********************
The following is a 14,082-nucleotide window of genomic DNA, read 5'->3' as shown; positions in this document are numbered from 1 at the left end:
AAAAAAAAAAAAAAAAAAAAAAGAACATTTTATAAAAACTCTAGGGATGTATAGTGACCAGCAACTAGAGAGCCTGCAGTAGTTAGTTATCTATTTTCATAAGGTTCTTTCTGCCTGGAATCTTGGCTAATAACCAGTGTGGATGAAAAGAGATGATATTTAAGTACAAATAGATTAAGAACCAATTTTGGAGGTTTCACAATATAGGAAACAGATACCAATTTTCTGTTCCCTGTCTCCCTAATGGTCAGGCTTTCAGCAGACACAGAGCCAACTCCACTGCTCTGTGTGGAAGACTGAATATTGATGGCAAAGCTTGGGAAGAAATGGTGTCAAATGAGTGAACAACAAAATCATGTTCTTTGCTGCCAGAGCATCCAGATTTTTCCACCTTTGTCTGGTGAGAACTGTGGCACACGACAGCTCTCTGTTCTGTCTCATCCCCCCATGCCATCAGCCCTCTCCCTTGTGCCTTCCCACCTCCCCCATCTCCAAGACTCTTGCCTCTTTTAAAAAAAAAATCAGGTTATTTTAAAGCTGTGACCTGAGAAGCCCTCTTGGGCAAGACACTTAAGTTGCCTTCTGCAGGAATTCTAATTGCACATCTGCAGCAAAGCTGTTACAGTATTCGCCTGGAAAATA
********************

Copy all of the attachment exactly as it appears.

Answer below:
The following is a 14,082-nucleotide window of genomic DNA, read 5'->3' as shown; positions in this document are numbered from 1 at the left end:
AAAAAAAAAAAAAAAAAAAAAAGAACATTTTATAAAAACTCTAGGGATGTATAGTGACCAGCAACTAGAGAGCCTGCAGTAGTTAGTTATCTATTTTCATAAGGTTCTTTCTGCCTGGAATCTTGGCTAATAACCAGTGTGGATGAAAAGAGATGATATTTAAGTACAAATAGATTAAGAACCAATTTTGGAGGTTTCACAATATAGGAAACAGATACCAATTTTCTGTTCCCTGTCTCCCTAATGGTCAGGCTTTCAGCAGACACAGAGCCAACTCCACTGCTCTGTGTGGAAGACTGAATATTGATGGCAAAGCTTGGGAAGAAATGGTGTCAAATGAGTGAACAACAAAATCATGTTCTTTGCTGCCAGAGCATCCAGATTTTTCCACCTTTGTCTGGTGAGAACTGTGGCACACGACAGCTCTCTGTTCTGTCTCATCCCCCCATGCCATCAGCCCTCTCCCTTGTGCCTTCCCACCTCCCCCATCTCCAAGACTCTTGCCTCTTTTAAAAAAAAAATCAGGTTATTTTAAAGCTGTGACCTGAGAAGCCCTCTTGGGCAAGACACTTAAGTTGCCTTCTGCAGGAATTCTAATTGCACATCTGCAGCAAAGCTGTTACAGTATTCGCCTGGAAAATA